Every Step You Take <陪著你走>An added bonus Evergreen Mak Cheung-ching <麥長青> plays a long-time friend of Moses’ character.  This bro-mance however has fallen apart as the two have not spoken for years and thus the salvaging of this relationship becomes a secondary plot device.  As middle aged men, their relationship is based, in part, on nostalgic references to the pop culture of their youth.  This takes the form of call outs to Andy Lau, Leslie Cheung, Jacklyn Wu, and the 1990 film A Moment of Romance <天若有情>.  Another point of contextual reference is to that of the 1989 TVB series Looking Back in Anger <義不容情>, which starred Felix Wong <黃日華> and Carina Lau <劉嘉玲> and becomes key talking point at various times throughout this series.

Every Step You Take <陪著你走>

Other less interesting plot drivers include Song Tian Chung’s strained relationship with her boyfriend, various bits of family drama involving both leads, and some subplots at Dream Power Workshop, an artist management company where Myolie’s character finds employment.  This later aspect comes late in the series and feels (to me) like filler in contrast with the other narratives being pushed.  It primarily revolves around a budding romance between a young handler played by Cilla Kung <樂瞳> and her almost-nobody-level artist. Another aspect of the ‘filler’ angle was the rather lengthy amount of time given to recaps at the start of each episode, as well as repeats of flashbacks.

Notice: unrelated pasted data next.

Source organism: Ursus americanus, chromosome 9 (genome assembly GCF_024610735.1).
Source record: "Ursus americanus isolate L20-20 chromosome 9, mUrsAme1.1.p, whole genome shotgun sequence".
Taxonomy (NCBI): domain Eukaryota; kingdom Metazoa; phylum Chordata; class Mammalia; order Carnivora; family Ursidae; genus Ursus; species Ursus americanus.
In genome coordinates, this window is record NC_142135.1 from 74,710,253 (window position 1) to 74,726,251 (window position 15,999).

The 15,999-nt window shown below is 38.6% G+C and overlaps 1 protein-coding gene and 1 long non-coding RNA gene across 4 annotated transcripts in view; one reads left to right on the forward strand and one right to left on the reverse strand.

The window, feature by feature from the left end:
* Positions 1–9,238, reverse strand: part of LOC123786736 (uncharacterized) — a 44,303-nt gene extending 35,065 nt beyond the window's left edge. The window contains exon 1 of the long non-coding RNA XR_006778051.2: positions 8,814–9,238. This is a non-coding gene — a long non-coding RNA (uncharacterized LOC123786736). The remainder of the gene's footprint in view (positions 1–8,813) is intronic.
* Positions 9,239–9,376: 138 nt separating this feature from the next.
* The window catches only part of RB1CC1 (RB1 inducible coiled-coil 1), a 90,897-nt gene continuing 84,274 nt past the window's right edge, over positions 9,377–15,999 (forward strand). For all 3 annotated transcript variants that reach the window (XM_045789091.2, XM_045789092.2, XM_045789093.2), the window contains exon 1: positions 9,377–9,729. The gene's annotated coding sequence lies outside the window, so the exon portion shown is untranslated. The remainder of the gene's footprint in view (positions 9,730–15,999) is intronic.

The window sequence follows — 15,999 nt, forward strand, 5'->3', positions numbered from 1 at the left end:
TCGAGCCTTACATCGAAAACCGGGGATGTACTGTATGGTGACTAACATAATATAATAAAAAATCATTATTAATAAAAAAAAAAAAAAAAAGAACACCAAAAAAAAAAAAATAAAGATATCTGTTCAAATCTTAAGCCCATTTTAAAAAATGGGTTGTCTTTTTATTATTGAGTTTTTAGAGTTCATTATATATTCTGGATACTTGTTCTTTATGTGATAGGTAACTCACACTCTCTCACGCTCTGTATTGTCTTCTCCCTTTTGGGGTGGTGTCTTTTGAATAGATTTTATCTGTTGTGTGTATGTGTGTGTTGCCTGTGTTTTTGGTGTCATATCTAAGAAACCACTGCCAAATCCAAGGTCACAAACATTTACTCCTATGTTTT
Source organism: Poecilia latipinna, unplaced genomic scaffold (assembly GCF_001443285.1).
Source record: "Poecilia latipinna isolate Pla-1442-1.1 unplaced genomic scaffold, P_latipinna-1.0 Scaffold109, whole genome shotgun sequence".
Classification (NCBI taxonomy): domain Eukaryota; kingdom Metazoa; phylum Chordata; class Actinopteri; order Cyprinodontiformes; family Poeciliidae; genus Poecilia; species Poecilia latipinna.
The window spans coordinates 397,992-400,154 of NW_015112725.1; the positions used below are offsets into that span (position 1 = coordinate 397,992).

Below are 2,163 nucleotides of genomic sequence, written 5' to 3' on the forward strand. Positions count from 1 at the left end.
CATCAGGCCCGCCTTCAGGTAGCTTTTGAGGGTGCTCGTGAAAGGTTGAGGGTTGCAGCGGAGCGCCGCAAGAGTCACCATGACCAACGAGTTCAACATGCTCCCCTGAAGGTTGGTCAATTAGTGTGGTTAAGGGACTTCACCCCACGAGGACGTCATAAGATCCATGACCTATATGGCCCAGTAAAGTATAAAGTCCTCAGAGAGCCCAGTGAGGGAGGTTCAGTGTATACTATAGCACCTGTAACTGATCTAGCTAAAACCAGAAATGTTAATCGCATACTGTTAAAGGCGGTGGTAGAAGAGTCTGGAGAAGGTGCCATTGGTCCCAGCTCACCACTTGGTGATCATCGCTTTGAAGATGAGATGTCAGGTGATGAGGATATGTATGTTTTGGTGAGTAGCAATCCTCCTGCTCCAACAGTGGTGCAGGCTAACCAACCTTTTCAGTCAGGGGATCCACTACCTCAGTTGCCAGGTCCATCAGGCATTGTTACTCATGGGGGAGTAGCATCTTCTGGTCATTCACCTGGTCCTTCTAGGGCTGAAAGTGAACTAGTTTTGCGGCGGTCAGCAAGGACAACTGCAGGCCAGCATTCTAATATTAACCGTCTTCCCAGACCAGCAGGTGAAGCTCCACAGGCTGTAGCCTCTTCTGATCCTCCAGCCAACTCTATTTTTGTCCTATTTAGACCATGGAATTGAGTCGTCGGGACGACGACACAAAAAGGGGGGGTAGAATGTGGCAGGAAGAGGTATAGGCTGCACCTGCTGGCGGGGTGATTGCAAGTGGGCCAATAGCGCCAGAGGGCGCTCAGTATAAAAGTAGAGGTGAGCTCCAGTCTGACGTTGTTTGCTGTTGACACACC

And it wouldn’t be TVB without a truck load of coincidental connections.  Dream Power Workshop (where Song Tian Chong’s character ends up working) is the same agency that oversees Raymond Wong Ho Yin (黃浩然 – cameoing as himself), who was the star of a famous ad created by Moses’ character.  A noodle shop frequented by Song Tian Chong is actually run by Evergreen Mak’s character (who is former best buds with Moses’ character).  There are more of these, but you get the idea. As a series, this is certainly not the worst offender of coincidence to be encountered.

The Finale: